Sunday, December 27, 2015

Lord Adair Turner’s awakening as a bank regulator has at least begun, and that’s good news.

"Big companies in consolidated sectors, like BP in oil, tend to have much better credit ratings than those participating in developing markets, like wind energy. Do you really think the banks will perform better their societal capital allocation role if regulators allow them to have much lower capital requirements when lending to the consolidated sectors than when lending to the developing? Do you think we can reach a meaningful financial regulatory reform without opening up the discussion on the issue of risk in development?"

Lord Turner responded: "The point about lending to large companies development, I'm not sure. I'm trying to think about that. I mean we try to develop risk weights, which are truly related to the underlying risks. And the fact is that on the whole, lending to small and medium enterprises does show up as having both a higher expected loss but also a greater variance of loss. And, of course, capital is there to absorb unexpected loss or either variance of loss rather than the expected loss. I think, therefore, it's quite difficult for us to be as regulators, skewing the risk weights to achieve, as it were, developmental goals. There are some developmental goals, for instance, in a renewable energy, which I'm very committed to wearing one of my other hats on climate change, where I do think you may need to do, you know, in a straight public subsidy rather than believing that we can do it through the indirect mechanism of the risk weights. So I may have misunderstood your question, but I'm sort of cautious of the sort of the leap to introducing developmental roles into -- I thinks we, as regulators, have to focus simply on how risky actually is it?"

Lord Turner did not understand what I was referring to, and what was wrong:

Lord Turner: “we try to develop risk weights which are truly related to the underlying risks”. No! The real underlying risk with banks is not the risk of their assets, but how banks manage the perceived risks of their assets.

Lord Turner: “capital is there to absorb unexpected loss or either variance of loss rather than the expected loss”

Yes “capital is there to absorb unexpected loss”, and that is why it is so ridiculous to base the capital requirements for banks on something expected, like the perceived credit risks.

Now Lord Turner in his recent book, “Between Debt and the Devil”, though he still evidences he does not understand the distortions in the allocation of bank credit to the real economy the risk weighted capital requirements produce, he seems to become more flexible about using other criteria. From the “I think we, as regulators, have to focus simply on how risky actually is it” he now states: “We need to manage the quantity and influence the allocation of credit bank create… Capital requirements against specific categories of lending should ideally reflect their different potential impact of financial and macroeconomic stability.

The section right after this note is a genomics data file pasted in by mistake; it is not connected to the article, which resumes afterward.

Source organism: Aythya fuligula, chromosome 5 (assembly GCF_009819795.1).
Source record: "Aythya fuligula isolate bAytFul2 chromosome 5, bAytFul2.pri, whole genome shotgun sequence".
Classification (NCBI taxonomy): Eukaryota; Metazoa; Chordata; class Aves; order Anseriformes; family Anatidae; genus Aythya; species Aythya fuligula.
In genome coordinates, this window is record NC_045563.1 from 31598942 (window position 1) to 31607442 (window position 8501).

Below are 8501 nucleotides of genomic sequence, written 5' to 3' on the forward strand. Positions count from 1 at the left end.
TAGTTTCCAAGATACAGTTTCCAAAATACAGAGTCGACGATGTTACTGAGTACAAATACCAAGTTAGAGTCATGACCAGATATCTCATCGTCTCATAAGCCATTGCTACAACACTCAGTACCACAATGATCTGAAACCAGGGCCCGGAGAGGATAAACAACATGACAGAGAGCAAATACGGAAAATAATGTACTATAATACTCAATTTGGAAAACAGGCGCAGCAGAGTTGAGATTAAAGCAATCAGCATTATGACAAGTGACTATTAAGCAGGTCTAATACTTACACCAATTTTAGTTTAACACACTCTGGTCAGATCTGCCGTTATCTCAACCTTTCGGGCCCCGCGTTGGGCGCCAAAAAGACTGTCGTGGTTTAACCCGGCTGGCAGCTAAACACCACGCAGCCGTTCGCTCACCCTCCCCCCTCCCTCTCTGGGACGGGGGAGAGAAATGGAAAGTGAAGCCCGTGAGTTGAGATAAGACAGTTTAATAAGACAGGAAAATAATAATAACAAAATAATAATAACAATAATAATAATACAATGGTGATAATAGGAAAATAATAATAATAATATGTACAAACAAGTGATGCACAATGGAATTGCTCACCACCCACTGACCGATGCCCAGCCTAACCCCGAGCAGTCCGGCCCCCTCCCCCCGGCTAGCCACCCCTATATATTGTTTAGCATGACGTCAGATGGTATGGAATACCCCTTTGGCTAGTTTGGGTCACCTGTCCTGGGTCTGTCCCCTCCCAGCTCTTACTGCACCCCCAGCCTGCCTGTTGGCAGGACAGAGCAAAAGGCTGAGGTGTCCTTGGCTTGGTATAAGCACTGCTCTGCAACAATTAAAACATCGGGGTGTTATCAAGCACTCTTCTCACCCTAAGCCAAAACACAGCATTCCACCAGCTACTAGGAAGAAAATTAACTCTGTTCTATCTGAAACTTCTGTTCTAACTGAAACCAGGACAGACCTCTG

Though Turner has not yet reached as far as banks actually having a social purpose more important than that of just not failing, like financing job creation and the sustainability of our planet, this is a good and welcome start. And I say so especially because Lord Turner’s awakening might reflect what hopefully might be going on in other regulators' minds.

Lord Turner even though he gets it that “it is rational for banks to maximize their own leverage, increasing the returns on equity”, still fails to understand how allowing different leverages, much higher for safe assets than for risky, make banks finance more than usual what is perceived as safe, and much less than usual what is perceived as risky… which is precisely why banks finance so much houses and so little the SMEs and entrepreneurs, those that help create the jobs needed to pay mortgages and utilities.

Lord Turner also mentions in his book the issue of inequality. For the hopefully revised and corrected sequel to his book, I would suggest he thinks about the following quote from John Kenneth Galbraith’s “Money: Whence it came where it went” 1975. 

“The function of credit in a simple society is, in fact, remarkably egalitarian. It allows the man with energy and no money to participate in the economy more or less on a par with the man who has capital of his own. And the more casual the conditions under which credit is granted and hence the more impecunious those accommodated, the more egalitarian credit is… Bad banks, unlike good, loaned to the poor risk, which is another name for the poor man.”

But clearly Galbraith was referring to credit to producers and not to consumers. 

And of course I wish Lord Turner, like so many other, stops referring to the financial crisis as a result of free markets running amok. Free markets would never ever have authorized banks to leverage over 60 to 1 when investing in AAA rated securities, or when lending to Greece. Markets were not free. Banks were not deregulated. Banks were utterly misregulated.

PS. Cross your fingers. There might be something there that wasn't there before :-)